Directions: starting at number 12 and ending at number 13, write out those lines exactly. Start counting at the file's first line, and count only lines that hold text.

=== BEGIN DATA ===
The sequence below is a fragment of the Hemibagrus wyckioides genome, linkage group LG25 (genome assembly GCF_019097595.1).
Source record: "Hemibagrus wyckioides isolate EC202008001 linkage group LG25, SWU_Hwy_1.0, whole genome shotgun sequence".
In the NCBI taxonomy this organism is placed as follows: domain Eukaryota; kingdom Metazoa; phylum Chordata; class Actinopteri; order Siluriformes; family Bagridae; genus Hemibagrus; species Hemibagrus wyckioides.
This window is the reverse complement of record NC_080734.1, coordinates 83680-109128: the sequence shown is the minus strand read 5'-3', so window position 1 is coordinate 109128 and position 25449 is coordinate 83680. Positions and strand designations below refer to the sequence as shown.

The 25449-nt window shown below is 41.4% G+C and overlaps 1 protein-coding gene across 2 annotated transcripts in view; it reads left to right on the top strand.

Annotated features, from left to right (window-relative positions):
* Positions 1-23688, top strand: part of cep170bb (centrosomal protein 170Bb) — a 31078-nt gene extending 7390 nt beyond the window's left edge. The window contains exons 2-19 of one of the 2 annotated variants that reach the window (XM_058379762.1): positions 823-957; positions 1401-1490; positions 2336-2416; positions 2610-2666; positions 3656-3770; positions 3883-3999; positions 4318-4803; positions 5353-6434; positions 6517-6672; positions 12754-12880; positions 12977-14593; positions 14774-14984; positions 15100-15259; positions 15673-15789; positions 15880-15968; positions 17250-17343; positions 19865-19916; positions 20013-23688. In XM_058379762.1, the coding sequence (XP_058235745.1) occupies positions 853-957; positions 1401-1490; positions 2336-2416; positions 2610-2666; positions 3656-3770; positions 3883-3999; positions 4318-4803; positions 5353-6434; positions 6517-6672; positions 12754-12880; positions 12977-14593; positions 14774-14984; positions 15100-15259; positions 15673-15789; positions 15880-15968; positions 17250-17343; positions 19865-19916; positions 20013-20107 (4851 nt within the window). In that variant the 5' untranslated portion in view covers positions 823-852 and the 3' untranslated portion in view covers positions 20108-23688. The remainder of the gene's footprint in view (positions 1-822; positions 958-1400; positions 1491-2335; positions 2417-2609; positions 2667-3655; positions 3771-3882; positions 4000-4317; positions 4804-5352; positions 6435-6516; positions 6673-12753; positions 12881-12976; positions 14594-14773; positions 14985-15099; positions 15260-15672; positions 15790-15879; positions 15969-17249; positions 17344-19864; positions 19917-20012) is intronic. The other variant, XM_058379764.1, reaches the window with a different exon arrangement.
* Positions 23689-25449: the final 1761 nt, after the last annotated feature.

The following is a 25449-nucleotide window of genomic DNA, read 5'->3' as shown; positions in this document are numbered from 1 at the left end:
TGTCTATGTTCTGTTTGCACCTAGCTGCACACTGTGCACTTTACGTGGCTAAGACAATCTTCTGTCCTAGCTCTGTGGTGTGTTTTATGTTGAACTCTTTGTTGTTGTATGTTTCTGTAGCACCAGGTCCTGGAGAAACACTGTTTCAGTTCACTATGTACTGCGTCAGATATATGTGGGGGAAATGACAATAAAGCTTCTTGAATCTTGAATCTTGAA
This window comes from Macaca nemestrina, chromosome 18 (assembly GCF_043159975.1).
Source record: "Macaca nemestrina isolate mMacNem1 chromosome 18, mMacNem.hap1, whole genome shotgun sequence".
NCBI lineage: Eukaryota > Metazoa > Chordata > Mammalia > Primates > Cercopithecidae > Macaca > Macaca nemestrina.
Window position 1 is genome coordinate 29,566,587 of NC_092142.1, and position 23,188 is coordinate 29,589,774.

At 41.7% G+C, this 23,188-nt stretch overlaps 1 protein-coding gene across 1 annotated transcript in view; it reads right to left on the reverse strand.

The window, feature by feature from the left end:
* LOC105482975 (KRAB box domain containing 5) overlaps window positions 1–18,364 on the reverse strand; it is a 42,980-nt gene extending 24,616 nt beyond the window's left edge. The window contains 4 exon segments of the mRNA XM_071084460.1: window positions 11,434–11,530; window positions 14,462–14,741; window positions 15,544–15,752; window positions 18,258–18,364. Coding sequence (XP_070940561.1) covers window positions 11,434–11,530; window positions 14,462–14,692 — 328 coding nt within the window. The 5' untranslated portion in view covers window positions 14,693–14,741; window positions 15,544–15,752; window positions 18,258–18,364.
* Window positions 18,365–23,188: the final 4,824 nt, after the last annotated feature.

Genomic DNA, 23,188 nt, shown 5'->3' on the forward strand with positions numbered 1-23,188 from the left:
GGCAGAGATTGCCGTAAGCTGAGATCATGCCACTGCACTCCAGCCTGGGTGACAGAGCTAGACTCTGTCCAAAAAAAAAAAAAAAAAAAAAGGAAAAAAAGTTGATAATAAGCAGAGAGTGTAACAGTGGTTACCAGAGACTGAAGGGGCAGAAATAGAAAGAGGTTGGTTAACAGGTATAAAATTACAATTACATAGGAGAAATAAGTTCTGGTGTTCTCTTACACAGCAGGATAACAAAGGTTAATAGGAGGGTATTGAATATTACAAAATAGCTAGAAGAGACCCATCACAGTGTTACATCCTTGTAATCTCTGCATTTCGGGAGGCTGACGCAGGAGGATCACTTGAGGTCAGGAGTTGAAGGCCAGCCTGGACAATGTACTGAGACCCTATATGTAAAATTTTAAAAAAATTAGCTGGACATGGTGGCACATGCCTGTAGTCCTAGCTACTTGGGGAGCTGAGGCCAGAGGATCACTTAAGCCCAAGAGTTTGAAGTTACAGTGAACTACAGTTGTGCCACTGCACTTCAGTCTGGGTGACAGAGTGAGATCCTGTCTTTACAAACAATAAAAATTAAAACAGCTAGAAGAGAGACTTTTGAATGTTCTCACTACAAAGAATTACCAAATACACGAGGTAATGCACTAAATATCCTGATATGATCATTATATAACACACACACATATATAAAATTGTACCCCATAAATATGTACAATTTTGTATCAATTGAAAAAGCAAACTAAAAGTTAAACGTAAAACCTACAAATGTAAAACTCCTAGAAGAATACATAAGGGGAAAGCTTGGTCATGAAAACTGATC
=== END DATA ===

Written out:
Source record: "Macaca nemestrina isolate mMacNem1 chromosome 18, mMacNem.hap1, whole genome shotgun sequence".
NCBI lineage: Eukaryota > Metazoa > Chordata > Mammalia > Primates > Cercopithecidae > Macaca > Macaca nemestrina.